I have always loved being feminine and still do. As a young girl, a trip to the make-up store made me feel like a kid in a candy store, and honestly, it still does. I cherished wearing skirts, dresses, and heels. (I still do!)
But a while back, when I decided to become a coach, I encountered resistance in my mind on how I can be feminine and be professional at the same time. I remember wearing only suits in my corporate job in London just to be taken seriously. I would refrain from the term ‘feminism’ up until a few years back. As I became more vocal to my friends and family about my views on feminism, and how I have embraced equality and women’s rights, I was questioned by a few on why I am too feminine for a feminist! I was appalled by the obliviousness of the viewpoint that many of my friends and family members had. I quickly realized that I had the same reservations on the notion of being a feminine feminist. This push and pull were nothing but internalized sexism.
What is internalized sexism?
Girls are mostly brought up to think about femininity a certain way. Too much is harmful but too little is detrimental. In some societies, very little femininity in a woman can lead to catastrophic personal lives. So, what is the right amount? The woman usually has to decide the right amount of femininity according to her circumstances, culture, the country she lives in, and the profession she picks. That seems like hard work to me. I have lived in multiple countries and it all makes sense that I was so confused as to how and to what ratio I must pick my femininity. I had probably unconsciously adjusted my ratio depending on my circumstance which led to internal sexism. I was guilty when my feminine side turned up at the workplace and equally remorseful when I didn’t show enough of my feminine side when I was with family and friends.
Why men and women equally condemn feminists who dress up?
A little bit of research suggested that women who dress up are considered to be victims of patriarchy and a follower of a man’s desire of how a woman should be. I was surprised that the idea that a woman could just get dressed for herself was not appreciated or welcomed. I also learned very quickly from my research how much the word feminism is hated. How some feminist women can be appalled by femininity in a feminist. Doesn’t that disregard the whole idea of feminism when feminism means global gender equality. It stands for the freedom of just being who you are without being judged and oppressed by another group of people. Then why do some feel the need to distance themselves from the bra-burning, man-hating movement at the mere mention of the word feminism?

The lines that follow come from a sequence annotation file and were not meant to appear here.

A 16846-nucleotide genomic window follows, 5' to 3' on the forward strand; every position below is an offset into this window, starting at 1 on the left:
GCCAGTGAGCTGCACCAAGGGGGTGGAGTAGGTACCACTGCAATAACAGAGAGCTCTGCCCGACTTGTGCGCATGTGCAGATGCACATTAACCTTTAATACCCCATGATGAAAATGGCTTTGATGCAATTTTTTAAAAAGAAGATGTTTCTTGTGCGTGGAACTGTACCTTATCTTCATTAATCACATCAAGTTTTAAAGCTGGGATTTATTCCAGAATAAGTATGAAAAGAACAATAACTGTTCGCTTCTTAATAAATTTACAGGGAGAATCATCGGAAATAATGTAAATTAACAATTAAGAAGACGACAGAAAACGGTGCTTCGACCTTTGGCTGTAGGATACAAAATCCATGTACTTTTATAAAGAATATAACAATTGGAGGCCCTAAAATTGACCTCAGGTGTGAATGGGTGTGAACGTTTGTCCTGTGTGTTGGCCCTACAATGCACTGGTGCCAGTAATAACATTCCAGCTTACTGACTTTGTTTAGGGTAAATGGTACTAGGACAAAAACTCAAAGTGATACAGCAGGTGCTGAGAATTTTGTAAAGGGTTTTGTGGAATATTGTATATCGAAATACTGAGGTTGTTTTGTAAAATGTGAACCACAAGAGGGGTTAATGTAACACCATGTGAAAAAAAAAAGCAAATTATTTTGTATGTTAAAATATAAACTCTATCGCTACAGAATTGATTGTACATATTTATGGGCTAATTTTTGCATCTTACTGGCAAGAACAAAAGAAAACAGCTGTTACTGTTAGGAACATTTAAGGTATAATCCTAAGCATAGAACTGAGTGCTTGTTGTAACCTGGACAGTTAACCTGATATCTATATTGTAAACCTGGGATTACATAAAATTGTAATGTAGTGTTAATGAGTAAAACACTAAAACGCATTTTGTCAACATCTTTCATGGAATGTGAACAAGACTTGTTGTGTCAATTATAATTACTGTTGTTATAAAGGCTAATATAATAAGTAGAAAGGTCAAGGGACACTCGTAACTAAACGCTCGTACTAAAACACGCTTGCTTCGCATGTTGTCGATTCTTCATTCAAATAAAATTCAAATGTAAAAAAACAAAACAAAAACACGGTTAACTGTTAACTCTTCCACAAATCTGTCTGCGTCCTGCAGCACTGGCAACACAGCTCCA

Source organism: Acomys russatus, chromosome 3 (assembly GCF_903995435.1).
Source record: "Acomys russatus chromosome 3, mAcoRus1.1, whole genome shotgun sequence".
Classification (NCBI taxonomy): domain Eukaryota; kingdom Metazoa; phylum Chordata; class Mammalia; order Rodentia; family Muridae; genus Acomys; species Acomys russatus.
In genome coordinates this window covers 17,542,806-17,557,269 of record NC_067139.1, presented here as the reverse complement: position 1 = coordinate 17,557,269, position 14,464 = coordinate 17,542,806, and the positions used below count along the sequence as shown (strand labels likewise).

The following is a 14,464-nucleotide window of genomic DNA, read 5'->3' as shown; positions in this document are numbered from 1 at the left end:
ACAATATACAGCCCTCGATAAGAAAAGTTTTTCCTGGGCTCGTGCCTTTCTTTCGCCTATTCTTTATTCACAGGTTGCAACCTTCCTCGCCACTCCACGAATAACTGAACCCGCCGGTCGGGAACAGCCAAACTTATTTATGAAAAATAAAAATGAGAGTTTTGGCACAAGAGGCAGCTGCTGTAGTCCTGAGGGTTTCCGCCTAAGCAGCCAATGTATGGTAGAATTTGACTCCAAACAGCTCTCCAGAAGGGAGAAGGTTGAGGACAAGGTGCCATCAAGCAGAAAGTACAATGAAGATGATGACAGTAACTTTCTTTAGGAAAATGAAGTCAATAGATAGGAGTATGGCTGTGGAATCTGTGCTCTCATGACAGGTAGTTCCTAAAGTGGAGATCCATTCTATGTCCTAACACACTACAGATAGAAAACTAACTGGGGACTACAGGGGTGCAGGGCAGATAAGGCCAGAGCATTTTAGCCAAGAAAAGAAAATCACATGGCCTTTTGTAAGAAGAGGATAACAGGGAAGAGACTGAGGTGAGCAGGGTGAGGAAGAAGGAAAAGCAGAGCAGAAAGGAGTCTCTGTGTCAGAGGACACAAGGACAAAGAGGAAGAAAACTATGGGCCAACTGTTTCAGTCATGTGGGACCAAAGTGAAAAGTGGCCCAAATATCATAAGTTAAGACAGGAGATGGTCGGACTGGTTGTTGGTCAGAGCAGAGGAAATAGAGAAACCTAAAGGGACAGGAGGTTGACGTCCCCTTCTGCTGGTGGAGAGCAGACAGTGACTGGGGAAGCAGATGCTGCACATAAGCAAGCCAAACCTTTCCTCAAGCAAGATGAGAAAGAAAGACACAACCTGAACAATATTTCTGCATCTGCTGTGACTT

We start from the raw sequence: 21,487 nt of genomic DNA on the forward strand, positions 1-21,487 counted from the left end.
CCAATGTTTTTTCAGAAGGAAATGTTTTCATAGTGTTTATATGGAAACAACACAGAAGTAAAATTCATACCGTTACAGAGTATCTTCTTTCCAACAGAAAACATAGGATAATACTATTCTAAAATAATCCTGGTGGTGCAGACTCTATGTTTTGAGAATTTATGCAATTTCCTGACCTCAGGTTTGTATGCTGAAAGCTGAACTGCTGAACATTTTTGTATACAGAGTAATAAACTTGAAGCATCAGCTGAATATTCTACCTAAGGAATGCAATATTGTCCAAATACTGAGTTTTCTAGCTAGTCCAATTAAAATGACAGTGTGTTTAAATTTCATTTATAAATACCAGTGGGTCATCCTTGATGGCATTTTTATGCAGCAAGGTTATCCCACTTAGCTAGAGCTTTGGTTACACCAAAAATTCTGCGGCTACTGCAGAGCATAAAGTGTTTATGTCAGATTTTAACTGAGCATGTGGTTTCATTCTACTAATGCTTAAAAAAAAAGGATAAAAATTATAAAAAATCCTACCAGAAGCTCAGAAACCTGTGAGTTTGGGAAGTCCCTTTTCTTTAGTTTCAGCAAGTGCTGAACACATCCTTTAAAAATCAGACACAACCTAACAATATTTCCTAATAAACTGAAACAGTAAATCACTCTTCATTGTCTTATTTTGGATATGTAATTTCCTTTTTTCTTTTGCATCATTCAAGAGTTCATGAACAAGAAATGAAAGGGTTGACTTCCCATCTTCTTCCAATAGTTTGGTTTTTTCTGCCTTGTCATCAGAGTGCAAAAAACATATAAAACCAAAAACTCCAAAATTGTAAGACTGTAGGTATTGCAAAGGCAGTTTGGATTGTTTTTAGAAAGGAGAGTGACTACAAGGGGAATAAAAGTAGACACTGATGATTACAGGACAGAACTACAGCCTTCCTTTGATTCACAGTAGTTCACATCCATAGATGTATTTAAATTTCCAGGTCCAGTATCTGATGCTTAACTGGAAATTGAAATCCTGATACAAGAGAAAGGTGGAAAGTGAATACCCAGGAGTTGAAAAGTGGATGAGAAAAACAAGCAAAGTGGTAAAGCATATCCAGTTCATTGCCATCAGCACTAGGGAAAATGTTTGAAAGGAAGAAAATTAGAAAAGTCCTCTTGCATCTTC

This begs the question, isn’t Feminism contextual to many who oppose it?
True Feminism is the mere equality of both genders, recognizing the voice and the dynamics of both the genders and what each group brings to the table. I am still baffled by the question I have been asked by a few, “What does Feminism mean to you?” In my humble opinion, there is only one meaning to it and it is bizarre to have a different meaning to this word in this day and age. But thinking deeply about this issue made me realize that the word ‘Feminism’ is still very confusing to many as in the past. When the movement started, it meant all the power to women. Now, it is true that the origin of the movement was for power for women but looking at the zeitgeist of the time, we must realize that the movement was formed as a result of an imbalance in power to women. It was a necessity at the time to highlight the fact that women were not given equal opportunities that men had.
This made me realize that masculinity and femininity have nothing to do with Feminism. I have met many men and women equally who I admire who call themselves proud feminists. My love for my feminine side only adds to my personality who has embraced Feminism. But interrogating my feministic views due to my female attributes can make one a questionable Feminist!
Hamna Siddique is a career and leadership coach focusing on confidence and personal development.
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